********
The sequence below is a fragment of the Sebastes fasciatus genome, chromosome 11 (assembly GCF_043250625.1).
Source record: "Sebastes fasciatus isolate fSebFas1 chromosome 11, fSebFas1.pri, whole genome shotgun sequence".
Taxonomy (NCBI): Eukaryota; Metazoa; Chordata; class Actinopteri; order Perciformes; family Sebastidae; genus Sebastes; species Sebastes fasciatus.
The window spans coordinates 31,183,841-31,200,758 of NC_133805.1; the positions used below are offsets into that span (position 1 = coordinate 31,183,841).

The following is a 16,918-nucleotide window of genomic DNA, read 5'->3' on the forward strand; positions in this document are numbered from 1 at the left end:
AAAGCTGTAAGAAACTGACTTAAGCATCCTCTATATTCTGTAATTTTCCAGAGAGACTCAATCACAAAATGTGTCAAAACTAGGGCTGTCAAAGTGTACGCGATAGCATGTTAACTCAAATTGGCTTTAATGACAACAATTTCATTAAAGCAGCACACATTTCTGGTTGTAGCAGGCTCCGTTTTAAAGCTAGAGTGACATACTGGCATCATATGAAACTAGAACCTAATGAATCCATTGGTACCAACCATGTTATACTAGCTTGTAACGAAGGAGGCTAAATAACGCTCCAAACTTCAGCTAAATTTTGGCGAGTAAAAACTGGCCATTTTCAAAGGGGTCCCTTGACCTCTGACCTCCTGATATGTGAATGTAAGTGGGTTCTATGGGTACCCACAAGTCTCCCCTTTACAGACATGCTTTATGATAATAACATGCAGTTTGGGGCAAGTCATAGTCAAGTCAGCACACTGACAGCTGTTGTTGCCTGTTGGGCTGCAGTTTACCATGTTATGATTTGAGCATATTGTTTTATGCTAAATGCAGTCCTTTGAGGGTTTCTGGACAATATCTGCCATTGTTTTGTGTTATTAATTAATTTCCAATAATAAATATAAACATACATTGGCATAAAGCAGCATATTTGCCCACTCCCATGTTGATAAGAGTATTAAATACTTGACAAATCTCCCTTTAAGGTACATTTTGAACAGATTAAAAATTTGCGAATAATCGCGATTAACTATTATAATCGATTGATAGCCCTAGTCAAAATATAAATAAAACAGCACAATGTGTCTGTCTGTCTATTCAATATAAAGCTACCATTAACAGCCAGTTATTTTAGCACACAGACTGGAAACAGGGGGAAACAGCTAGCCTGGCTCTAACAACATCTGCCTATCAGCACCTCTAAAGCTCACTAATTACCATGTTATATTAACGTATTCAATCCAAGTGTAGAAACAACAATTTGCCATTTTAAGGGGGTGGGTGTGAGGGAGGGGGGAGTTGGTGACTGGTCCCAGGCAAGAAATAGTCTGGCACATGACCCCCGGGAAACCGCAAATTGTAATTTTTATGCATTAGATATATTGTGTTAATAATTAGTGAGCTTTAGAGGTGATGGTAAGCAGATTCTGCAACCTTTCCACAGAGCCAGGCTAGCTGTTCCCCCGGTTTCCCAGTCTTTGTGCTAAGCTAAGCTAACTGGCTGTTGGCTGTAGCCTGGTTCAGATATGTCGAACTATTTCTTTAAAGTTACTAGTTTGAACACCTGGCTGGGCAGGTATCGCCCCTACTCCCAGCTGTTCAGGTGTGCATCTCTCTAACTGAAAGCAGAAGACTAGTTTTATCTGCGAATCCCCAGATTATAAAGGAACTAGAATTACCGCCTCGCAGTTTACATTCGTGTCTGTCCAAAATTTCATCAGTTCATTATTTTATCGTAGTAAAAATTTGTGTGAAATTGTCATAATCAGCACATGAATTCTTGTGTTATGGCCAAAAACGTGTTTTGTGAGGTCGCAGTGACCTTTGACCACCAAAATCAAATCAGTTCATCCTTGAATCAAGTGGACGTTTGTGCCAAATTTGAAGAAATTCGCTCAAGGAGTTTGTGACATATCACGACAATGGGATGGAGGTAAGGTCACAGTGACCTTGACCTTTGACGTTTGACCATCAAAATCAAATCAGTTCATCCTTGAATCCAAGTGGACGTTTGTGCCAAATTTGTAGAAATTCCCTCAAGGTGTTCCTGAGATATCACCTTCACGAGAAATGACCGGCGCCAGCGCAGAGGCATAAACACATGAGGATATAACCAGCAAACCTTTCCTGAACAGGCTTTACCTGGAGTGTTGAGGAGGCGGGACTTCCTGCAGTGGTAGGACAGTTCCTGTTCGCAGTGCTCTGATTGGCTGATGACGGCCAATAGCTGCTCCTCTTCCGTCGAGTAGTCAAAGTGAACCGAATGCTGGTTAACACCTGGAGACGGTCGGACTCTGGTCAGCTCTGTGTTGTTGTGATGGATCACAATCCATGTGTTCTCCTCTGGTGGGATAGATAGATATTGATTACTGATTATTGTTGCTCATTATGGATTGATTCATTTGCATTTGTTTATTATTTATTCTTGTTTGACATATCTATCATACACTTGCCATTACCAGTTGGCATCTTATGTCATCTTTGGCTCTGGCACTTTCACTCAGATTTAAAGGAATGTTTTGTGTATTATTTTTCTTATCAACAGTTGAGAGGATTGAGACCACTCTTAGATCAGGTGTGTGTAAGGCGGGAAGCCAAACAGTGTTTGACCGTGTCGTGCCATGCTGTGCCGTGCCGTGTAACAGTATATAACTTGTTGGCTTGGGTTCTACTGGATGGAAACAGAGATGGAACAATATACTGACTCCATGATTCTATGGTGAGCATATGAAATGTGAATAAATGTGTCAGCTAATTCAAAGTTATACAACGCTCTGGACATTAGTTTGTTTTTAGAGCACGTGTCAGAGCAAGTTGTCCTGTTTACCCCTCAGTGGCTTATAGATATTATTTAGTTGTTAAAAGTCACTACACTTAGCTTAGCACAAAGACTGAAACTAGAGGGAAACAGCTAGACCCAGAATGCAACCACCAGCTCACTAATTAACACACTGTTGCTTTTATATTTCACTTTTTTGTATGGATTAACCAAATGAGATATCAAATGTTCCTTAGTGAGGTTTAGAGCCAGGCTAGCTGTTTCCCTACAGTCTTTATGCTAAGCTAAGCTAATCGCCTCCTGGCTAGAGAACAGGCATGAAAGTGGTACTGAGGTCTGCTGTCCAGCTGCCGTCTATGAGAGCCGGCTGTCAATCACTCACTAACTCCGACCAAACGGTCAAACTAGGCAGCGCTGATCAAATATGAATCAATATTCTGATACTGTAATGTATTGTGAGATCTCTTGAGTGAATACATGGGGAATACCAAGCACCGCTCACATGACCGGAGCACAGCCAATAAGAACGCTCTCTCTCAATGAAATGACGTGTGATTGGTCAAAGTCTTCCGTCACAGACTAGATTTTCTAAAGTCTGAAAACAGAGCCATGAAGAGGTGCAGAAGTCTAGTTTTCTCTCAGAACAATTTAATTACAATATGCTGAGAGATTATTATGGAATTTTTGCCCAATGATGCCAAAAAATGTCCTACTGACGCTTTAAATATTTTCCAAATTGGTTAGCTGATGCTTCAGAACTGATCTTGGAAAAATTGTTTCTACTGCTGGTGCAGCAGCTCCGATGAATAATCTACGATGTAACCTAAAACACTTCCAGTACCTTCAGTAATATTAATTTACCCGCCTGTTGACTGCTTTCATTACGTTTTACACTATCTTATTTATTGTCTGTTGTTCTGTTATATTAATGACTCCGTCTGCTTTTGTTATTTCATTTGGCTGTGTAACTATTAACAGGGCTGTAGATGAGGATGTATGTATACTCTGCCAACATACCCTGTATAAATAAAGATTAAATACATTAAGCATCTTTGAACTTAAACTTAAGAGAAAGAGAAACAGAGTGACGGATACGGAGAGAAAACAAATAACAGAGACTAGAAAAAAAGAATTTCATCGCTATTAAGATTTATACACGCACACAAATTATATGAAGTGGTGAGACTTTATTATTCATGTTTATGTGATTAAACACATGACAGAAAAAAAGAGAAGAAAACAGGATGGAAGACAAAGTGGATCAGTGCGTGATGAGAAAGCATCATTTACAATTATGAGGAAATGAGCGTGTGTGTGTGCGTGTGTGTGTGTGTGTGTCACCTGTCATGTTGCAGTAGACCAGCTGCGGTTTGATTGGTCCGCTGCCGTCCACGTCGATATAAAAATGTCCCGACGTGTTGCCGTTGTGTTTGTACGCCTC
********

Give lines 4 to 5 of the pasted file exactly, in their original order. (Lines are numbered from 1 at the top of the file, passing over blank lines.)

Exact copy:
The window spans coordinates 31,183,841-31,200,758 of NC_133805.1; the positions used below are offsets into that span (position 1 = coordinate 31,183,841).

The following is a 16,918-nucleotide window of genomic DNA, read 5'->3' on the forward strand; positions in this document are numbered from 1 at the left end: